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by Dave Rome
December 17, 2019
Photography by Evil Bikes
Evil Bikes – one of the most gravity-focussed mountain bike brands – is getting into gravel. And the Washington-based company’s first foray into the dropbar world is one that’s sure to raise an eyebrow with geometry numbers that scream trail mountain bike louder than the rock singer that inspired the new bike’s name. This is the Chamois Hagar.
Follow the trends in mountain bikes and you’ll see progressively longer front-centre reaches matched with forever shortening stem lengths. Head angles have gotten slacker and slacker, while seat tube angles have become steeper. And then the bikes have become lower, too, with bottom brackets dropped nearer to terra firma.
Some gravel bikes have been increasingly borrowing bits and pieces from these lessons, too. The new BMC URS gives a big salute to its baggy-wearing brethren, as does the Rodeo Labs Flaanimal 4.1, but neither are anything like the devil horns, roosted-loam and slap across the face with a stinky knee guard that the Chamois Hagar provides.
And I thought my school attendance was slack…
Evil’s foray into the gravel world sees the use of an unbelievably slack 66.67-degree head angle across all four frame sizes. Combine that with a 57mm fork offset and Chamois Hagar features a whoppingly-long 93mm trail figure. That’s some 16mm longer than the already-lengthy BMC URS, and approximately 30mm longer than where the fast-handling Trek Checkpoint and Specialized Diverge sit.
Reach lengths balloon in relation to the use of stubby 50mm stems (something also found on BMC’s URS), with the smallest frame size offering a roomy 400mm figure (where closer to 375mm would be more typical). Out back are 430mm chainstays, the most commonly used figure in modern mountain bikes.
The bottom bracket drop of 80mm is equally extreme (although Specialized’s Diverge is a more radical 85mm), and points to the Chamois Hagar benefiting from some big rubber to add crank clearance. Evil themselves equip complete bikes with 700x50c rubber. And with those longer-than-long front-centre numbers, you can bet that toe overlap is of zero concern.
Perhaps the only area of the geometry chart that seems out of place for this dropbar mountain bike is the relatively slack seat tube angles, although the numbers are deceptive. Evil is listing actual seat tube angles here, which is a key distinction given that the seat tube is offset forward down by the bottom bracket. The virtual figures are more conventional, although still on the slacker end of the spectrum and with perhaps an opposite progression from what you might expect: 72° for the small size, 73° for the medium and large, and 74° for the extra-large.
Regardless, Evil’s own press release isn’t shy about these figures being totally removed from what people have to come expect of gravel bikes. “Most companies start with road and conservatively relax things for gravel—just enough to not stir any feathers,” it reads. “Not us. We went from full-blown mountain bike and sorta, but not really, roadied it out.
“We already know that the longer the wheelbase, the steadier at speed. And we know that a centered riding position puts power directly over the pedals while allowing slight positioning shifts to create direct effects — lean back, you’re in a manual; lean forward, you’re engaging a corner; press your weight and positioning forward, you’re doing that roadie thing, attacking a climb. From a centered position, a bike is wieldy, versatile, and reactive – we know this.”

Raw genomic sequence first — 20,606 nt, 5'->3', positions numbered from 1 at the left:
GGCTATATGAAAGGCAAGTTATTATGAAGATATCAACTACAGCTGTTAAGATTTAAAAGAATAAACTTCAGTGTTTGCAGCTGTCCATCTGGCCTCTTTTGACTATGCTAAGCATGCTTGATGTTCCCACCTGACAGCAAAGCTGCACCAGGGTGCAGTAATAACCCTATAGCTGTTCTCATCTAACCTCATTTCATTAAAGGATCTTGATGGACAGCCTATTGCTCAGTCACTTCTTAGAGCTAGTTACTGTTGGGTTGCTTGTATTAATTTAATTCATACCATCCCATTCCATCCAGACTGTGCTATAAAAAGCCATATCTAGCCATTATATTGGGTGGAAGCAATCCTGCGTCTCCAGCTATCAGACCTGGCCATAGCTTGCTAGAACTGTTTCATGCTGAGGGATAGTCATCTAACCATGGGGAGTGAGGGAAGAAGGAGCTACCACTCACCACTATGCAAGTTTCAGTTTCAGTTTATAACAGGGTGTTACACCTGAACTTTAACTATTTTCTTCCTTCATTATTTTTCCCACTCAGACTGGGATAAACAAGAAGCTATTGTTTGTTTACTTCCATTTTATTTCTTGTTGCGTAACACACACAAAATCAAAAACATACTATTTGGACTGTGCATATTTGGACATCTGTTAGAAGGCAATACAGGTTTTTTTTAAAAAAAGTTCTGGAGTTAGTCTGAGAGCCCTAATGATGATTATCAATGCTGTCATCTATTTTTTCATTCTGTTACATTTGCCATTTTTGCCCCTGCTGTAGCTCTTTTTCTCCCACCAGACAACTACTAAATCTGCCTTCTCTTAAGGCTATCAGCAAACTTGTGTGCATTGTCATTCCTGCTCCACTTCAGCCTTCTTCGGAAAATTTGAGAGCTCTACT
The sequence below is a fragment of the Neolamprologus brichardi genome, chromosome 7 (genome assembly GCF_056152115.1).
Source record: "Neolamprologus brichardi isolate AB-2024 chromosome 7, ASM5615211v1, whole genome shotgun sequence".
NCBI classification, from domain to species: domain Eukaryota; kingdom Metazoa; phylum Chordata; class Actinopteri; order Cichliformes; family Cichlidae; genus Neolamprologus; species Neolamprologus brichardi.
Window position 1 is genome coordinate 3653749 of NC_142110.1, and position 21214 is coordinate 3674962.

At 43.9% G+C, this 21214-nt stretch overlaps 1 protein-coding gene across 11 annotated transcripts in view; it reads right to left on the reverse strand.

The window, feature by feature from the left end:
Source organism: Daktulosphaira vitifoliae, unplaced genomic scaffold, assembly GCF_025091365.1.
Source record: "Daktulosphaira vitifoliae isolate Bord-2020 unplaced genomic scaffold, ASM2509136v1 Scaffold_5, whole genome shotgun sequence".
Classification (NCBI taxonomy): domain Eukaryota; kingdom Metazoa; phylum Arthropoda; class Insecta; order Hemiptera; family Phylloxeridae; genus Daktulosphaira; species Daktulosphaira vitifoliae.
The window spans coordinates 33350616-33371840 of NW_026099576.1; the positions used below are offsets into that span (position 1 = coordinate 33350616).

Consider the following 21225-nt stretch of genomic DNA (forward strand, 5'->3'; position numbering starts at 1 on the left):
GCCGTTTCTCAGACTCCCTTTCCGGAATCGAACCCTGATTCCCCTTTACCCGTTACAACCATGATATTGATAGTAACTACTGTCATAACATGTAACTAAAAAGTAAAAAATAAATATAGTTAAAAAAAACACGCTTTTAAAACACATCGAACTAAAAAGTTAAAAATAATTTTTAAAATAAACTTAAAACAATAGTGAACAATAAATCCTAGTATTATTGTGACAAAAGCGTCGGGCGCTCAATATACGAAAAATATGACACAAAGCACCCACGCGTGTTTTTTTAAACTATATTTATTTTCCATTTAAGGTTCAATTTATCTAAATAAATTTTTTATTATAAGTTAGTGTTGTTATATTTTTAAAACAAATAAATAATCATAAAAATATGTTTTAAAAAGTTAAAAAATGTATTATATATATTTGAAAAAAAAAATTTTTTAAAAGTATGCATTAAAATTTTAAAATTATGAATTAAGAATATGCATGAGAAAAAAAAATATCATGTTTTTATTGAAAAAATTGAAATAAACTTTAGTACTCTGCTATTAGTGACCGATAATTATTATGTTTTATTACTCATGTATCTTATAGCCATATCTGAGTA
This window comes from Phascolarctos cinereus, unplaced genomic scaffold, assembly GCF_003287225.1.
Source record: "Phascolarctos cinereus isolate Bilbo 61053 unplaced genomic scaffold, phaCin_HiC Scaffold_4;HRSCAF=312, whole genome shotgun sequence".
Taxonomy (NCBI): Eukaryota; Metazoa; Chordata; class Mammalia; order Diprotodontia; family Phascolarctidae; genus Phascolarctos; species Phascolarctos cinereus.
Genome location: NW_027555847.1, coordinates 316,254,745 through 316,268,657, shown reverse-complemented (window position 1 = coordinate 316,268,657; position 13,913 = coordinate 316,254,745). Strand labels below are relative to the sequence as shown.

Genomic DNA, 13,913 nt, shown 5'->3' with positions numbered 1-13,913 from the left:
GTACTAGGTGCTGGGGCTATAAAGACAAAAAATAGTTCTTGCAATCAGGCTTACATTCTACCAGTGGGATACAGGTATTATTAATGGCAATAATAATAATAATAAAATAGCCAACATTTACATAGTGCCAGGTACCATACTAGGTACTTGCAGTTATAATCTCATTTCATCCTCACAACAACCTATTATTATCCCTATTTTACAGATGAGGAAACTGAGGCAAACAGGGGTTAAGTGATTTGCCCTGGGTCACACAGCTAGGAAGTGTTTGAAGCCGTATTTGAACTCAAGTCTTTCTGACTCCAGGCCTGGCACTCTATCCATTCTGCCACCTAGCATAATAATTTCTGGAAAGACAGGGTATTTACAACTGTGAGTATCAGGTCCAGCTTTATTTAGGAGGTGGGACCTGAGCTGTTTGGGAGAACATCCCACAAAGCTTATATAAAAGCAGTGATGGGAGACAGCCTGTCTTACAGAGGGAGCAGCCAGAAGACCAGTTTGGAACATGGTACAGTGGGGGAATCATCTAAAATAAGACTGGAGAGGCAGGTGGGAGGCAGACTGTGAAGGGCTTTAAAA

With a total of seven bottle cage mounts (six for the small size), the frame is built for carrying more water than a camel. Full-length fenders can be used with tires up to 40c, and there’s a braze-on mount for a front derailleur, too. Both fender mounts and rack mounts are hidden until needed, and the frame offers thoughtfully sealed and weather-proof internal cable ports.
The Chamois Hagar features a regular threaded bottom bracket.
And good news: Evil has left the mountain bike Boost wheel spacing and post-mount brake mounts back with its suspension bikes, and instead fitted the Chamois Hagar with flat-mount brakes and road-width (100mm front, 142mm rear) 12mm axles front and rear. Seat tube lengths are kept rather short to aid in standover clearance and dropper-post compatibility, while the now common dropped chainstays aid in the ability to use regular road cranks.
Evil Bikes is currently only offering the Chamois Hagar in a carbon frame with matching rigid fork. That frameset can be bought separately (US$2,799) or as one of two complete bikes. Both complete bikes come with 1x drivetrains, dropper posts, and 50c rubber, with the entry version (US$4,799) featuring a Shimano GRX groupset while the premium option (US$5,899) offers a full SRAM AXS 12-speed 10-50T Eagle setup.
James Huang has the new Chamois Hagar inbound for review. This one may take a little while to get acquainted with – or then again, maybe not.
The SRAM AXS version comes equipped with a low 38T chainring to match the enormous 10-50T cassette. A longer-travel RockShox Reverb AXS dropper post (125mm on small, 150mm on medium and large, and 170mm on extra-large sizes) is included in this build.
The Shimano GRX version mates a 40T chainring with a XT 11-46T rear cassette. A quality BikeYoke dropper is provided, hooked up to the dropper remote version of Shimano’s GRX left shifter.
The lines of the Chamois Hagar remain consistent with Evil’s mountain bikes.
Cane Creek 40-series headsets are provided.
All but the smallest frame size feature space for three water bottles within the front triangle.
The Chamois Hagar comes with integrated rubber frame protectors at key locations.
Evil has included some stealthy mounts and versatile internal cable routing. The Chamois Hagar can be setup with either electronic or mechanical shifting.